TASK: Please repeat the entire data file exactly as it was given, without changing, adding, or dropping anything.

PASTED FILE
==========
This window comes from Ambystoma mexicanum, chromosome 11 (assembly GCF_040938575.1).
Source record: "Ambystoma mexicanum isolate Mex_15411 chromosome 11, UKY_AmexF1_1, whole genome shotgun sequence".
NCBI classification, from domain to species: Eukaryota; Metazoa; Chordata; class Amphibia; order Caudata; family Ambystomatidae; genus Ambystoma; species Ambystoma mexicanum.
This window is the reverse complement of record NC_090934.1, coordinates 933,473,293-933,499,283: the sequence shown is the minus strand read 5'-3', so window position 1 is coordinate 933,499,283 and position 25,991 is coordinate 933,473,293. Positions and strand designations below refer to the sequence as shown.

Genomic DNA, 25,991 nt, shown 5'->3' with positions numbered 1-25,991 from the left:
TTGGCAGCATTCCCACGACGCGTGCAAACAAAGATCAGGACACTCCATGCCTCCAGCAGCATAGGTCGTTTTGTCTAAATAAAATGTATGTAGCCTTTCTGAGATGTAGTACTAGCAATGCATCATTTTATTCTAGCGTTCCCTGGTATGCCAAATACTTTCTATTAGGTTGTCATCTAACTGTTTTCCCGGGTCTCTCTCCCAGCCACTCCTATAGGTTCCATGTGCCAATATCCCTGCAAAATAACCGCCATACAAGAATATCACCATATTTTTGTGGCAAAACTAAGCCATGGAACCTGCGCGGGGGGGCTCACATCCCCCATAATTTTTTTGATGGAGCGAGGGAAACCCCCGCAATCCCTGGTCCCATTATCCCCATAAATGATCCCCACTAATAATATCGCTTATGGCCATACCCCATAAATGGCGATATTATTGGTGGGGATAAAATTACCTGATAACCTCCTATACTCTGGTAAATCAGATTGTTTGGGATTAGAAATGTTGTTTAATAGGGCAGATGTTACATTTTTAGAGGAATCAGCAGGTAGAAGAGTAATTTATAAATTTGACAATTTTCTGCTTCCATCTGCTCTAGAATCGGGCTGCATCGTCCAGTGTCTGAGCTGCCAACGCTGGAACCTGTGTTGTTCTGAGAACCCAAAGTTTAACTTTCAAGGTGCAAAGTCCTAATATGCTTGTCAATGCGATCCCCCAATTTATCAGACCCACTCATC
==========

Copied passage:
This window comes from Ambystoma mexicanum, chromosome 11 (assembly GCF_040938575.1).
Source record: "Ambystoma mexicanum isolate Mex_15411 chromosome 11, UKY_AmexF1_1, whole genome shotgun sequence".
NCBI classification, from domain to species: Eukaryota; Metazoa; Chordata; class Amphibia; order Caudata; family Ambystomatidae; genus Ambystoma; species Ambystoma mexicanum.
This window is the reverse complement of record NC_090934.1, coordinates 933,473,293-933,499,283: the sequence shown is the minus strand read 5'-3', so window position 1 is coordinate 933,499,283 and position 25,991 is coordinate 933,473,293. Positions and strand designations below refer to the sequence as shown.

Genomic DNA, 25,991 nt, shown 5'->3' with positions numbered 1-25,991 from the left:
TTGGCAGCATTCCCACGACGCGTGCAAACAAAGATCAGGACACTCCATGCCTCCAGCAGCATAGGTCGTTTTGTCTAAATAAAATGTATGTAGCCTTTCTGAGATGTAGTACTAGCAATGCATCATTTTATTCTAGCGTTCCCTGGTATGCCAAATACTTTCTATTAGGTTGTCATCTAACTGTTTTCCCGGGTCTCTCTCCCAGCCACTCCTATAGGTTCCATGTGCCAATATCCCTGCAAAATAACCGCCATACAAGAATATCACCATATTTTTGTGGCAAAACTAAGCCATGGAACCTGCGCGGGGGGGCTCACATCCCCCATAATTTTTTTGATGGAGCGAGGGAAACCCCCGCAATCCCTGGTCCCATTATCCCCATAAATGATCCCCACTAATAATATCGCTTATGGCCATACCCCATAAATGGCGATATTATTGGTGGGGATAAAATTACCTGATAACCTCCTATACTCTGGTAAATCAGATTGTTTGGGATTAGAAATGTTGTTTAATAGGGCAGATGTTACATTTTTAGAGGAATCAGCAGGTAGAAGAGTAATTTATAAATTTGACAATTTTCTGCTTCCATCTGCTCTAGAATCGGGCTGCATCGTCCAGTGTCTGAGCTGCCAACGCTGGAACCTGTGTTGTTCTGAGAACCCAAAGTTTAACTTTCAAGGTGCAAAGTCCTAATATGCTTGTCAATGCGATCCCCCAATTTATCAGACCCACTCATC